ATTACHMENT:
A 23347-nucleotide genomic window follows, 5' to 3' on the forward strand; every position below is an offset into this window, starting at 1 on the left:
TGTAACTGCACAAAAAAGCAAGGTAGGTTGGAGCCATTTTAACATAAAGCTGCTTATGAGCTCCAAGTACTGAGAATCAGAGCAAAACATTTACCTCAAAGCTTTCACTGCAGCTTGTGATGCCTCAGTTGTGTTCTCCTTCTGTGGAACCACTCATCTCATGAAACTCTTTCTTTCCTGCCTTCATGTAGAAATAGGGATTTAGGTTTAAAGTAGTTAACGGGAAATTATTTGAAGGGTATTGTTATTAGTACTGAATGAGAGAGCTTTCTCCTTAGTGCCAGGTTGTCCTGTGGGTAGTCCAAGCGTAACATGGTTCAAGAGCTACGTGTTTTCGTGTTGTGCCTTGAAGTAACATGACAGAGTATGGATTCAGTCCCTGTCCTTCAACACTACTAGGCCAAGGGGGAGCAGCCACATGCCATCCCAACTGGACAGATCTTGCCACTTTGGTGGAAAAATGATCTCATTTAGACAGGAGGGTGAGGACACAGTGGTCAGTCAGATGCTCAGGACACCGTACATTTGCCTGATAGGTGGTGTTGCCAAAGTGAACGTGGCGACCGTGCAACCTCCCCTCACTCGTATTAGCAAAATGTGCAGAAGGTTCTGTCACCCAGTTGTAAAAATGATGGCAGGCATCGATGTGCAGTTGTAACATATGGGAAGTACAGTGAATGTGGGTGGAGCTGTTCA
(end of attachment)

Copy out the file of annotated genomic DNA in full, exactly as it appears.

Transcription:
A 23347-nucleotide genomic window follows, 5' to 3' on the forward strand; every position below is an offset into this window, starting at 1 on the left:
TGTAACTGCACAAAAAAGCAAGGTAGGTTGGAGCCATTTTAACATAAAGCTGCTTATGAGCTCCAAGTACTGAGAATCAGAGCAAAACATTTACCTCAAAGCTTTCACTGCAGCTTGTGATGCCTCAGTTGTGTTCTCCTTCTGTGGAACCACTCATCTCATGAAACTCTTTCTTTCCTGCCTTCATGTAGAAATAGGGATTTAGGTTTAAAGTAGTTAACGGGAAATTATTTGAAGGGTATTGTTATTAGTACTGAATGAGAGAGCTTTCTCCTTAGTGCCAGGTTGTCCTGTGGGTAGTCCAAGCGTAACATGGTTCAAGAGCTACGTGTTTTCGTGTTGTGCCTTGAAGTAACATGACAGAGTATGGATTCAGTCCCTGTCCTTCAACACTACTAGGCCAAGGGGGAGCAGCCACATGCCATCCCAACTGGACAGATCTTGCCACTTTGGTGGAAAAATGATCTCATTTAGACAGGAGGGTGAGGACACAGTGGTCAGTCAGATGCTCAGGACACCGTACATTTGCCTGATAGGTGGTGTTGCCAAAGTGAACGTGGCGACCGTGCAACCTCCCCTCACTCGTATTAGCAAAATGTGCAGAAGGTTCTGTCACCCAGTTGTAAAAATGATGGCAGGCATCGATGTGCAGTTGTAACATATGGGAAGTACAGTGAATGTGGGTGGAGCTGTTCA